Forget, for one second, the numbers that follow the "Born" part of his resume. Forget his past, the good and the bad. Instead, imagine him differently, as a 2004 draft pick from an accredited university, where he had played two-ways up until his last College World Series game. Scouts differed on whether he should hit or pitch, ultimately deciding on his powerful bat over his erratic left arm. The kid took a long time to sign, missing all of the 2004 season, and electing not to play in the AFL.
The polish once shown in college did not transfer as quickly as the Cardinals had hoped, making their first assignment (AA - Springfield) look foolish. After beginning the season a month late due to a back sprain, he collected just one hit in his first 20 at-bats and then returned to the DL (back, again). Ironically, his largest splash was made with his arm, as he had two outfield assists in just five games.
Rather than moving up like a few Springfield teammates, our collegiate outfielder was demoted to the Midwest League. It was there when things began to click and the move to the batter's box began to pay dividends. We began to see the power -- in addition to the big arm and outfield versatility -- that had been expected. In fact, he was probably the lost month in AA away from gaining a spot on the league's All-Star team.
Shortly after reaching 100% again on the health meter, however, things began to hurt again. It was not the back this time, but worse, the knee. He was limited to DH duties for much of his stay, as well as rarely being allowed to play on back-to-back days. Frustrations mounted, but at the same pace as his home run total, and eventually, the Cardinals trusted his groove enough to warrant a promotion back to Springfield.
His second stint in Double-A went beautifully, as his power continued to be a strength. No longer did the advanced environment intimidate him, and all his peripherals were sound. Despite a frustrating knee limiting his work in the outfield, his first full season at the plate was considered a success. So much so, in fact, that the Cardinals put him on their 40-man roster, promising a look in February.
However, as we know, truth is so often stranger than fiction. And few stories are as strange as Rick Ankiel, hardly a player with the background mentioned above.
The phenom-turned-ace-turned-Blass-turned-outfielder (who really needs a more detailed biography?) truly began his second career this year. In this, his age 25 season, Ankiel split time between the DL, the Midwest League, and Double-A. His stock plummeted early, but took an upswing following his demotion, and yet another following his promotion. Rick's season line:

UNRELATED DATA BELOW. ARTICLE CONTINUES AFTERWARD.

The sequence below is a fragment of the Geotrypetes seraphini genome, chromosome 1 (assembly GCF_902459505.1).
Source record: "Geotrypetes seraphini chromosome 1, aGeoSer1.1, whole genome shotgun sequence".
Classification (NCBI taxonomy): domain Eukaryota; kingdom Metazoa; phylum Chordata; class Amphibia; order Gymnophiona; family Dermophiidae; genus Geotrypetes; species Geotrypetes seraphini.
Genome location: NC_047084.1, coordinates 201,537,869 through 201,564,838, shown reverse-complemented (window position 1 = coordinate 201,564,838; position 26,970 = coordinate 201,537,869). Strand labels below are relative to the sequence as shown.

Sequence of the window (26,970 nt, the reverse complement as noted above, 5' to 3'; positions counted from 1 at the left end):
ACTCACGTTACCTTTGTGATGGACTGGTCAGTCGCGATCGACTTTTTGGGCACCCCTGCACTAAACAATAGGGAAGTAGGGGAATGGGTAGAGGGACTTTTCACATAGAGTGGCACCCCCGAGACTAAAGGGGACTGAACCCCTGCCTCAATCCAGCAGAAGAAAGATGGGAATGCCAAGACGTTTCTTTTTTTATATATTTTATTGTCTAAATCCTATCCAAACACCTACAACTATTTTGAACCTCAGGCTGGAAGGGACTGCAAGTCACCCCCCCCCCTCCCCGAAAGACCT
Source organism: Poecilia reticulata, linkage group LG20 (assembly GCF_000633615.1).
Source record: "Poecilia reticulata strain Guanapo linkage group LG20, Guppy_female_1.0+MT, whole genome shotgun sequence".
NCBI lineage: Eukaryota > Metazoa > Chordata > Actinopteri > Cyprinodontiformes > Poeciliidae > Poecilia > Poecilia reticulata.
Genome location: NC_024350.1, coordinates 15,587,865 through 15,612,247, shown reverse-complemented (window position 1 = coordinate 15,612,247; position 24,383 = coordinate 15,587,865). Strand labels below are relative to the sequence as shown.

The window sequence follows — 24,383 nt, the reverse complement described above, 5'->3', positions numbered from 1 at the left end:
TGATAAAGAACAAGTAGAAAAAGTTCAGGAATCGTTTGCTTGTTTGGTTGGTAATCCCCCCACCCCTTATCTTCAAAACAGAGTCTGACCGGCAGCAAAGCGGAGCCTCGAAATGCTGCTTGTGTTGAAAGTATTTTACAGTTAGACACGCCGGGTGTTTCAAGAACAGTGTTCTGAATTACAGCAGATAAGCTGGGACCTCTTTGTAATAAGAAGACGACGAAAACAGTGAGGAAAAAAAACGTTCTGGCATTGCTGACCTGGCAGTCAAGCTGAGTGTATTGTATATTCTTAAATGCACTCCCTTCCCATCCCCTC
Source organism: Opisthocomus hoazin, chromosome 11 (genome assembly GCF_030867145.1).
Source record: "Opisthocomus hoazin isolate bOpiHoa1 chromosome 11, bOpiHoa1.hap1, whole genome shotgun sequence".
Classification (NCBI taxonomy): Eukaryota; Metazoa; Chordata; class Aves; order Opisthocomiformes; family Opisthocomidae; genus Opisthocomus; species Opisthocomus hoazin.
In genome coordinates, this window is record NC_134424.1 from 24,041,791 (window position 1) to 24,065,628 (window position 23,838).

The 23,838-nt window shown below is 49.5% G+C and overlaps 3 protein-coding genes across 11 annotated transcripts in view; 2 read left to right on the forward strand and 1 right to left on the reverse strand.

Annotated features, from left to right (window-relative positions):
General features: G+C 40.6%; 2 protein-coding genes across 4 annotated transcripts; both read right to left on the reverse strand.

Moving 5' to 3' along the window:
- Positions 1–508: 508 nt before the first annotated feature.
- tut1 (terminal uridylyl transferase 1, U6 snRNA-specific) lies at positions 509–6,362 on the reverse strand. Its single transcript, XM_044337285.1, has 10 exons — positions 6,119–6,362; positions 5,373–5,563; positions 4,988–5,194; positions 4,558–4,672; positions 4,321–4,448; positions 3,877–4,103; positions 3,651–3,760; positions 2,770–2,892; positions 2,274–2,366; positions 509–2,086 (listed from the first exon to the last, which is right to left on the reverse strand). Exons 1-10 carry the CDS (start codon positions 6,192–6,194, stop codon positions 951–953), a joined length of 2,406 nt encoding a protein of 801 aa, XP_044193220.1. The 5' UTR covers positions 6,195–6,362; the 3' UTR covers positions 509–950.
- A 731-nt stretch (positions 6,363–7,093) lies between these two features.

Level AB AVG OBP SLG BB K
A- 185 0.270 0.368 0.514 27 37
AA 136 0.243 0.295 0.515 10 29
We now find ourselves at the end of year one, knowing little more than we did in April. Other than, of course, that this position change just might work.
To be fair, I should start analyzing by giving the sample size caveat, as Ankiel amassed only a little more than a half-season's worth of plate appearances. However, this is a bat that has been hyped since 2000, when Rick hit .250 in 68 Major League ABs. It was hyped when Ankiel's pitching career was in shambles, and he hit 10 home runs on off-days in the Rookie League. If Rick was the college player I described above, sample size would be something to worry about. With a 26-year-old that has been on the radar -- and hit with wooden bats -- for at least eight years, not so much.
Therefore, we can simply turn to the numbers. This is where the project starts to impress, particularly in the power department. If Ankiel had qualified, his .244 ISO would have ranked second in the Midwest League. As would his AB/HR ratio, as Rick was averaging one home run in every 17 at-bats. Simply put, there was only one more player in the Midwest League (of those that qualified) that showcased more power than Ankiel.
Critics will be quick to mention that the southpaw's batting average was far less than spectacular at .270. However, part of this can be blamed on luck, as his .273 BABIP is below average. Normalize the BABIP to .300, and the average jumps twenty-one points. However, even with the "low" average, Ankiel's .882 OPS would have ranked sixth in the Midwest League. Moreover, the five players ahead of him all had BABIPs over .313. Quite frankly, I would say that Rick was one of the three most dangerous hitters in the league.
Different numbers, same story after his promotion back to Double-A. In those 116 at-bats before his season ended, Ankiel hit 10 home runs, slugging .595 in the process. Only two other Texas League hitters -- prospects Kendry Morales and Mike Napoli -- belted as many home runs from August 1 on.
Throw out the first 20 at-bats of his season, as well as his age, and Rick Ankiel is a Major League prospect. This must be the Cardinals thinking, as they purchased Ankiel's contract hours before he would have become a free agent. As a result, the former pitcher is once again on the 40-man roster and will be invited to Spring Training with the Cardinals.
Guessing the next step in a career with so many wrong turns is a fool's game. That said, Ankiel should gain experience with the bat and glove during the winter once his knee properly heals. The time is passing for that place to be Arizona, though Ankiel may be better suited to play out of the spotlight in one of the foreign leagues anyway. According to the Cardinals, he will also be given an opportunity to win a job in Spring Training. With So Taguchi and John Mabry aging and not particularly useful, youth could be a welcome change in St. Louis. But this move would be a great disservice to Ankiel, who deserves the opportunity to succeed beyond the confines of a bench role, rather than discarded as a prospect due to age.
Because, in this case, few numbers are less telling than the date of his birth.